Radio talk show host and political commentator Rush Limbaugh looks on from the sideline before a National Football League game between the San Diego Chargers and Pittsburgh Steelers at Heinz Field on October 4, 2009 in Pittsburgh, Pennsylvania.

The media’s effusive praise of John McCain, conservative talk radio host Rush Limbaugh suggested Monday, has as much to do with pushing a political agenda as it does paying tribute to the late Republican senator.

“The death of Senator McCain has provided an opportunity for the Drive-By Media,” said Limbaugh on his radio show Monday. “I’m gonna warn everybody here. It might be perceived by some…by some that comments I might make about some aspects of Senator McCain’s life could be controversial. Imagine that. I just want to prep everybody that I have my own theories about witnessing the Drive-Bys and how they are reacting to it and why.”

To set the stage for his discussion about the left-leaning media’s politically motivated coverage of McCain’s death, Limbaugh cut to a clip of CNN’s Jake Tapper. “I can’t help but think that like part of the reason why there’s such reverence for him today is because of who’s in the White House right now because they are polar opposites,” said Tapper.

“So there you have it from none other than the Never Trumper network, CNN, making it clear that part of the reason why there’s so much reverence for Senator McCain is because of who is in the White House right now,” said Limbaugh, interpreting the comment cynically. “One of the reasons there’s reverence for McCain is the opportunity it provides to continue to savage Donald Trump, to continue to rip Donald Trump by setting up these comparisons between Trump and McCain and showing Trump coming up short on virtually every measure the Drive-Bys make.”

To back up his claim, Rush cited the conflicting ways the media has treated McCain over the decades, including when he ran for president against George W. Bush in 2000, when he ran against Barack Obama in 2008, as well as the various times McCain has played the role of dissenter within the GOP, which, taken together, provides insight into what Limbaugh argues the media really liked about the war hero senator: He was willing to oppose the Republican Party.

“If you go back to the nineties during the Clinton years, Fox News starts in 1996, ’97, MSNBC gets going, and the Clinton impeachment saga is being discussed every night on TV. And a media darling develops on MSNBC, John McCain,” Limbaugh explained. “MSNBC loves Senator McCain because Senator McCain, for which he is being honored and recognized since his death, had the courage to criticize his own party, had the courage to criticize his own party’s policies, his own party’s presidents. He had the courage. That’s what made McCain a really great guy to the Drive-By Media.”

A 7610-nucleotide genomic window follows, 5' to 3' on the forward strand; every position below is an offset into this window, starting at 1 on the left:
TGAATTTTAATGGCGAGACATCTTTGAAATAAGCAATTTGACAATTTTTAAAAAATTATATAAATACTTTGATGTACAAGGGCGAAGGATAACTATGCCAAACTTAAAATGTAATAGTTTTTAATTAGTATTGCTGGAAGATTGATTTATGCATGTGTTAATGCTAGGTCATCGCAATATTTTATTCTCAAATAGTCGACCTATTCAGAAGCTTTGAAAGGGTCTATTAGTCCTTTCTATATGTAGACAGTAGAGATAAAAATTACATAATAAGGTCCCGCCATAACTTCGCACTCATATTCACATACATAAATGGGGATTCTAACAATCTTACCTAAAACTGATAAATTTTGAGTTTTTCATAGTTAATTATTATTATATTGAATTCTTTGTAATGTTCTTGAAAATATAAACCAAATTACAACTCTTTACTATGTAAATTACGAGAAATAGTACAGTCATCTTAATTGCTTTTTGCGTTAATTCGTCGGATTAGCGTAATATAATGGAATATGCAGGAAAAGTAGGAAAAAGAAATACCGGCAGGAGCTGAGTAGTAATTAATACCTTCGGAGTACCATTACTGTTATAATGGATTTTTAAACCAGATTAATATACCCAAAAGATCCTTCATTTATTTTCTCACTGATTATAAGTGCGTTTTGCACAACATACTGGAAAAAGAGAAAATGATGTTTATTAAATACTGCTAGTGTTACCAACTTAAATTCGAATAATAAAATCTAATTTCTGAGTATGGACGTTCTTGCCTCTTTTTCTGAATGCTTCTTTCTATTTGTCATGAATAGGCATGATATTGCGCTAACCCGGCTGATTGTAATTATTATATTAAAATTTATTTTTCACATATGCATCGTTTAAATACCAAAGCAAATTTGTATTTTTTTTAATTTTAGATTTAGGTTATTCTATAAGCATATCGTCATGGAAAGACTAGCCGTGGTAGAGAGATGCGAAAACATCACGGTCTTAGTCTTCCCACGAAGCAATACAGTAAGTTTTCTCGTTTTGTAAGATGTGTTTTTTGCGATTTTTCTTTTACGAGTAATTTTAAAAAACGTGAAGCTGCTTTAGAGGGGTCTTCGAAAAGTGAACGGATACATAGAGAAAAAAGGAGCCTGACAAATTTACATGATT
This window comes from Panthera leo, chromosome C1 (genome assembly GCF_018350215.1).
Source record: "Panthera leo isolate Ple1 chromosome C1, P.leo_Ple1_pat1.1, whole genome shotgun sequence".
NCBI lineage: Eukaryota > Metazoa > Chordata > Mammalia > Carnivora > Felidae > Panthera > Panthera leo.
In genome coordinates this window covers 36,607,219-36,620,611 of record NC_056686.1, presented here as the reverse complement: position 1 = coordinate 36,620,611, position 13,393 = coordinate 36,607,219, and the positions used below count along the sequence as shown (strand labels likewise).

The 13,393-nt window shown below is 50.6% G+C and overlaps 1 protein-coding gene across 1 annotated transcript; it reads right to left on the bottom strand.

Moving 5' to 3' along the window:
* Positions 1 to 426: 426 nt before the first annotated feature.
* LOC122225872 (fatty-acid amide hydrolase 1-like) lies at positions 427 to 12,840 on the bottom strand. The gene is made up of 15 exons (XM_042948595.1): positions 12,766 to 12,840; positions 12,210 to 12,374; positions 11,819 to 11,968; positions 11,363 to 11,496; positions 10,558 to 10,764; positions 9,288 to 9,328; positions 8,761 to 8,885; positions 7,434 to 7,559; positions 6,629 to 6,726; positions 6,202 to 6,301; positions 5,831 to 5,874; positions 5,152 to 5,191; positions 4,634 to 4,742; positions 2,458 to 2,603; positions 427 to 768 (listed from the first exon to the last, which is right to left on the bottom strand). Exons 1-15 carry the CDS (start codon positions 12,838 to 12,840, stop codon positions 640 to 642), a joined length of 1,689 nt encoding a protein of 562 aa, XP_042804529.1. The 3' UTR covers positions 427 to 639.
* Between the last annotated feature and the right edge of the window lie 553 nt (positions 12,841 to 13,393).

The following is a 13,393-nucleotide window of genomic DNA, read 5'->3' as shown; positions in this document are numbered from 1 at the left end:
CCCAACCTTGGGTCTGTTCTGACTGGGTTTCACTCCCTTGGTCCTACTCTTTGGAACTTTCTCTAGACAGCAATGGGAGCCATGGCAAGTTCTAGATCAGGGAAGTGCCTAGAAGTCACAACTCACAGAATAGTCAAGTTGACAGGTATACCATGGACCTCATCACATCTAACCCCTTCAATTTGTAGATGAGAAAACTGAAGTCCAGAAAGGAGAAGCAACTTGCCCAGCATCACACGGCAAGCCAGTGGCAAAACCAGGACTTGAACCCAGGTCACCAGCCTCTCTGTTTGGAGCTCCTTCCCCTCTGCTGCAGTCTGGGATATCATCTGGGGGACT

The media also cheered McCain after he took on Bush in 2000 and many complained that the Bush campaign played “unconscionable, unacceptable” “tricks” on McCain that left of lot of folks “livid.” At that point, McCain became the “media darling” for years, presented at times as a voice of opposition to Bush. But all that changed in 2008.

“I remember issuing a warning I don’t know how many times, but too many times to count here to Senator McCain and his campaign team, that the minute you seek the Republican nomination you are going to be cast aside by this media that has been fawning over you and loving you. You are going to become the enemy,” said Limbaugh. “And, boy, did he, especially when Obama got the nomination and McCain got the Republican nomination. People have forgotten the long knives came out for McCain by all of these people in the media who had made it look like they loved and revered him — and they did.”

The problem, said Rush, was that up to that point, “McCain’s willingness to talk about crossing the aisle, shaking hands, working together to get things done, the politics of compromise,…always meant Republicans losing. In those days, when we talked about Republicans compromising, what it meant was Republicans forgetting their agenda and signing on to the Democrat agenda.”

After citing examples of the media and Democrats alternating between embracing and slamming McCain depending on his degree of criticism of his own party, Limbaugh said, “The reason there’s such reverence for McCain is because of Trump. That means the reverence may not be all that genuine. It may be that it is timely and serves a purpose.”